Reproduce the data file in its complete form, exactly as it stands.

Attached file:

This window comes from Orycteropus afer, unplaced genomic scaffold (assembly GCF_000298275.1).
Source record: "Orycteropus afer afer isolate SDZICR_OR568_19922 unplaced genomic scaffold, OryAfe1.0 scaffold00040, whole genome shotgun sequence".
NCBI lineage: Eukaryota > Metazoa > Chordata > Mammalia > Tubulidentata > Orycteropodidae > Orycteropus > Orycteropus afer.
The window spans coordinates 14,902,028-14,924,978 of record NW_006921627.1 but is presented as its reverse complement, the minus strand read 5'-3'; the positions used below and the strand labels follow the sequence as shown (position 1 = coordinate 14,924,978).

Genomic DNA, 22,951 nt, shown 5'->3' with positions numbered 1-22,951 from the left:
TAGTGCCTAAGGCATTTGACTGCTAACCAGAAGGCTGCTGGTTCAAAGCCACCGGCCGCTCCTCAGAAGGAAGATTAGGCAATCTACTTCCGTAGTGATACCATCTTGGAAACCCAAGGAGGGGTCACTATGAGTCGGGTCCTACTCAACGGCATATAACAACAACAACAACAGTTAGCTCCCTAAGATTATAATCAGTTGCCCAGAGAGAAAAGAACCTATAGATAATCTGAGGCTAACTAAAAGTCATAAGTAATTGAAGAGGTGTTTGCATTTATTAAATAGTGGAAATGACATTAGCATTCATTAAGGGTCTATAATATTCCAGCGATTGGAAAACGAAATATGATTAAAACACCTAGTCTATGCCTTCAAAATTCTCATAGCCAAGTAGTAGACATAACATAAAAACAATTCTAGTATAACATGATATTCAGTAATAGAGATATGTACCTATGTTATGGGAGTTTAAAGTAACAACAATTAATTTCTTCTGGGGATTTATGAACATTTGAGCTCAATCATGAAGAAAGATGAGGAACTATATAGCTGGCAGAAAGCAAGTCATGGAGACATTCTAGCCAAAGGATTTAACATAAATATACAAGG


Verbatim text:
This window comes from Orycteropus afer, unplaced genomic scaffold (assembly GCF_000298275.1).
Source record: "Orycteropus afer afer isolate SDZICR_OR568_19922 unplaced genomic scaffold, OryAfe1.0 scaffold00040, whole genome shotgun sequence".
NCBI lineage: Eukaryota > Metazoa > Chordata > Mammalia > Tubulidentata > Orycteropodidae > Orycteropus > Orycteropus afer.
The window spans coordinates 14,902,028-14,924,978 of record NW_006921627.1 but is presented as its reverse complement, the minus strand read 5'-3'; the positions used below and the strand labels follow the sequence as shown (position 1 = coordinate 14,924,978).

Genomic DNA, 22,951 nt, shown 5'->3' with positions numbered 1-22,951 from the left:
TAGTGCCTAAGGCATTTGACTGCTAACCAGAAGGCTGCTGGTTCAAAGCCACCGGCCGCTCCTCAGAAGGAAGATTAGGCAATCTACTTCCGTAGTGATACCATCTTGGAAACCCAAGGAGGGGTCACTATGAGTCGGGTCCTACTCAACGGCATATAACAACAACAACAACAGTTAGCTCCCTAAGATTATAATCAGTTGCCCAGAGAGAAAAGAACCTATAGATAATCTGAGGCTAACTAAAAGTCATAAGTAATTGAAGAGGTGTTTGCATTTATTAAATAGTGGAAATGACATTAGCATTCATTAAGGGTCTATAATATTCCAGCGATTGGAAAACGAAATATGATTAAAACACCTAGTCTATGCCTTCAAAATTCTCATAGCCAAGTAGTAGACATAACATAAAAACAATTCTAGTATAACATGATATTCAGTAATAGAGATATGTACCTATGTTATGGGAGTTTAAAGTAACAACAATTAATTTCTTCTGGGGATTTATGAACATTTGAGCTCAATCATGAAGAAAGATGAGGAACTATATAGCTGGCAGAAAGCAAGTCATGGAGACATTCTAGCCAAAGGATTTAACATAAATATACAAGG